Both approaches recommend that you carry on with the process in its current state. And both approaches utilise a predetermined system that can produce the desired outcomes. This provides teams with a solid foundation on which to build a successful implementation.

The Kanban method recommends that you picture your process as being carried out on a Kanban Board, with the various stages being represented by separate columns. In a similar vein, the Lean Six Sigma methodology recommends that you begin with lean practises in order to streamline and reduce waste. If you want to combine and implement both methodologies at the same time, you can use Lean practises to create the columns and swim lanes on the Kanban board. These practises include sorting, organising, cleaning up, and standardising your workflow in order to make it more sustainable.

You have the option of using either DMAIC or DMADV when utilising Lean Six Sigma as your quality management system. In point of fact, the processes that they have already defined can serve as the foundation for your Kanban board. Where each individual step corresponds to a distinct column on the board. However, using DMAIC, which stands for “define, measure, analyse, implement, and control,” on already existing products and processes is a recommended best practise. In addition, make use of DFSS, which stands for “Design for Six Sigma,” whenever you are developing new processes and products. Alternatively, it was formerly known as DMADV, which stands for “Design, Measure, Analyze, Design, and Control.”

Why Does this Work?

Kanban vs Lean Six Sigma both build upon the principles of lean project management as their basis. As a result, it should come as no surprise that they have the same objective, which is to increase productivity by making better use of available resources and removing bottlenecks (waste). These different approaches, when used independently, each achieve very high levels of productivity. However, in many cases, utilising either one of the two methodologies is not sufficient, and it appears as though something is lacking. Something that can make processes more open, more efficient, and better organised are all desirable qualities. And one shouldn’t discount one’s instincts in this regard. Combining the elements that work best from two different strategies that have been tried and proven in the past is the key to achieving remarkable outcomes. It is much simpler and easier to comprehend when the entire process as well as the progression of tasks are visually represented using Kanban. In addition to this, it makes it much simpler to identify and eliminate any potential issues as well as waste. Because they have WIP limits in place for each stage, the team is unable to overwork themselves. As a result, they won’t engage in any pointless labour or produce an unnecessary surplus of inventory. It will be simpler to identify problems and find solutions to them. Because the workflow will be simplified, we will only perform the steps that are absolutely necessary. This will cut down on the amount of time spent waiting as well as travelling.

Throughout the entirety of the work, it is continuously monitored, measured, and analysed. And the group is able to implement changes that are both pertinent and gradual in order to solve problems and ultimately improve the process until it is perfect. Do you still have doubts about whether Kanban vs Lean Six Sigma really are a perfect match that will lead to increased productivity and an improved ability to manage projects? Why not experience the benefits for yourself by utilising our digital Kanban board and giving it a try? Through every step of the process, you can count on the assistance and direction of our team.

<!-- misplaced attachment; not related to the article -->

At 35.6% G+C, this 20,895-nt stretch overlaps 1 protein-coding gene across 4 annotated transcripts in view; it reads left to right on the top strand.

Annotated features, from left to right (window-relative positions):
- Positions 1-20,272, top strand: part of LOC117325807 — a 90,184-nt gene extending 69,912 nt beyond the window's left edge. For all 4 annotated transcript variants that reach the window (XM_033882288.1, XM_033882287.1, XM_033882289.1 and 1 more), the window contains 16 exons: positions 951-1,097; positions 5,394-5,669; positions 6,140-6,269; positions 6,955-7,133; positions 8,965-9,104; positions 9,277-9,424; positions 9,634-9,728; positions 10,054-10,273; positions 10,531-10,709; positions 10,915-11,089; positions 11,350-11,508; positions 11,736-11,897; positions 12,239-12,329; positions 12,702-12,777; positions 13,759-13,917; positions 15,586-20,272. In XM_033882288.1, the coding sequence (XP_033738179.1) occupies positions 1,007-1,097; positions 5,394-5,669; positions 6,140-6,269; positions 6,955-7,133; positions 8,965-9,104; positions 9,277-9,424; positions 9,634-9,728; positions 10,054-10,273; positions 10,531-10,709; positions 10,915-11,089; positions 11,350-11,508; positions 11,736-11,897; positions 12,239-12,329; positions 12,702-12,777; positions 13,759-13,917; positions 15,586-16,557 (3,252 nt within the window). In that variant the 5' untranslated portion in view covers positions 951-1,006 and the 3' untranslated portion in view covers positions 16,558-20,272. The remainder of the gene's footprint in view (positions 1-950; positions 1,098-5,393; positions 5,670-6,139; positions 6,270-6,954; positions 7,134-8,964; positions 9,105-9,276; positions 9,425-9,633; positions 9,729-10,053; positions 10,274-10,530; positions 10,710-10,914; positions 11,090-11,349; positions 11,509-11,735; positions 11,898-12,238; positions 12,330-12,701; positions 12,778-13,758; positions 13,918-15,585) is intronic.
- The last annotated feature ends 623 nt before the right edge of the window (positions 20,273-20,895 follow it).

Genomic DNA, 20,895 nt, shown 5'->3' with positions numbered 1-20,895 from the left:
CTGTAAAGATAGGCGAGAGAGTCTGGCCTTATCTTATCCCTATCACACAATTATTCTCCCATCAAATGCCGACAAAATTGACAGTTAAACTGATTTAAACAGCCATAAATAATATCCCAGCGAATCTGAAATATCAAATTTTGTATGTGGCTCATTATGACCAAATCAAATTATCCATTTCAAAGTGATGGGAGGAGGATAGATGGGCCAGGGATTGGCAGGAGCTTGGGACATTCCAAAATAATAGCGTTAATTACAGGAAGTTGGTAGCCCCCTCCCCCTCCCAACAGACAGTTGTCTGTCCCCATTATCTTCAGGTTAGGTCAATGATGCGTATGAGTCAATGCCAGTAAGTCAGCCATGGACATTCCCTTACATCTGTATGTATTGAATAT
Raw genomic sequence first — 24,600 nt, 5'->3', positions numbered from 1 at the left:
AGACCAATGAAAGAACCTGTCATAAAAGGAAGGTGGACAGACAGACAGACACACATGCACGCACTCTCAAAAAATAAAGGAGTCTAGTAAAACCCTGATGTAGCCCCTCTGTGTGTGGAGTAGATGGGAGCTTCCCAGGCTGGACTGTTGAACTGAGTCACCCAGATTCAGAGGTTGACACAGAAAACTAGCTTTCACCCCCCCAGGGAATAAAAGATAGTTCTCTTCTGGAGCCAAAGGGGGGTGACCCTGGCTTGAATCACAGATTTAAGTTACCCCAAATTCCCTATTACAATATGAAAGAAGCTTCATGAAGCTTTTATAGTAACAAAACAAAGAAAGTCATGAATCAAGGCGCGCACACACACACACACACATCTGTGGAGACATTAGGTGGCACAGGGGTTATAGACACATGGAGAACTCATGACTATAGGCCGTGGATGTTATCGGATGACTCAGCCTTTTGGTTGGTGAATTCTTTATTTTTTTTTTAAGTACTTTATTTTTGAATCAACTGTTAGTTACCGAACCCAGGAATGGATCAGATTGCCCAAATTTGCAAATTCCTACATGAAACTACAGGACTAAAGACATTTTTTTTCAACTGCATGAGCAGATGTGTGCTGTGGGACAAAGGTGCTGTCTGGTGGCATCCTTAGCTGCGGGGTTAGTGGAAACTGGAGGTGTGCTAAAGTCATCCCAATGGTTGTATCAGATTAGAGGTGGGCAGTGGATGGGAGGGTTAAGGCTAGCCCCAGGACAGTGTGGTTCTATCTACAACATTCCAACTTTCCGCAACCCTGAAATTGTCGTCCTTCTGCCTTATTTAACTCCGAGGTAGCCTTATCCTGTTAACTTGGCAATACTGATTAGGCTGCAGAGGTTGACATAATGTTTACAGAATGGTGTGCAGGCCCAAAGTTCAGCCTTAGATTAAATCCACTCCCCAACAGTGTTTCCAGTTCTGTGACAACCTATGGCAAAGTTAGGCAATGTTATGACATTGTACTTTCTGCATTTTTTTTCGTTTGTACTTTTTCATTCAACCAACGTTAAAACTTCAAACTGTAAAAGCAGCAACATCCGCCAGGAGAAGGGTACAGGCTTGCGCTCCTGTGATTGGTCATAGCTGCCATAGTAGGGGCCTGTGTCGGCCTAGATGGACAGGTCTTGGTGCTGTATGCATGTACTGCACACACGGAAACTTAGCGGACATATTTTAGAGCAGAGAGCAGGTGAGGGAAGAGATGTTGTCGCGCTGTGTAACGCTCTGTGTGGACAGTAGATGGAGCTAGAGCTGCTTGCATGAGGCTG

Principles of Kanban

All this talk of Kanban, let’s learn the principle of Kanban while you are here.

Start with your current workflow

Create your Kanban board based on the workflow that is currently being followed by your team after it has been mapped out. This is significant because Kanban should reflect the current state of affairs, not “how we want things to look.”

Make small, incremental changes

A company can alter its processes in one of two fundamental ways: either by completely revamping everything at once and instructing everyone on the new processes, or by making small changes on a consistent basis and allowing everyone to become accustomed to the modified process over time. The second option is the one that is encouraged by Kanban.

Respect your current method of operation.

This includes taking a look at the procedures, roles, and responsibilities that are currently in place… and refraining from making any immediate changes to them. When we switch to a new methodology, there is frequently the temptation to alter everything that could potentially be a source of annoyance. Instead, Kanban encourages us to operate under the presumption that the aforementioned things exist for a purpose and to make gradual adjustments as necessary.

Encourage everyone to take the lead

Any changes or improvements made to workflows should originate from the team that is actually carrying them out. There was not a single team leader or management present. Everyone is responsible for determining what the problems are and thinking of ways to fix them in order to improve the processes.


Sarandeska, I., & Ponomareff, D. (2019, March 26). Kanban and Lean Six Sigma: A Match Made in Project Management Heaven. Kanban Zone – Visual Collaboration for Lean and Agile Portfolio Project Management. Retrieved January 23, 2023, from https://kanbanzone.com/2019/kanban-and-lean-six-sigma-project-management/

Naomi, T. H., Hessing, T., & N. (2014, June 27). Kanban. Six Sigma Study Guide. Retrieved January 23, 2023, from https://sixsigmastudyguide.com/kanban/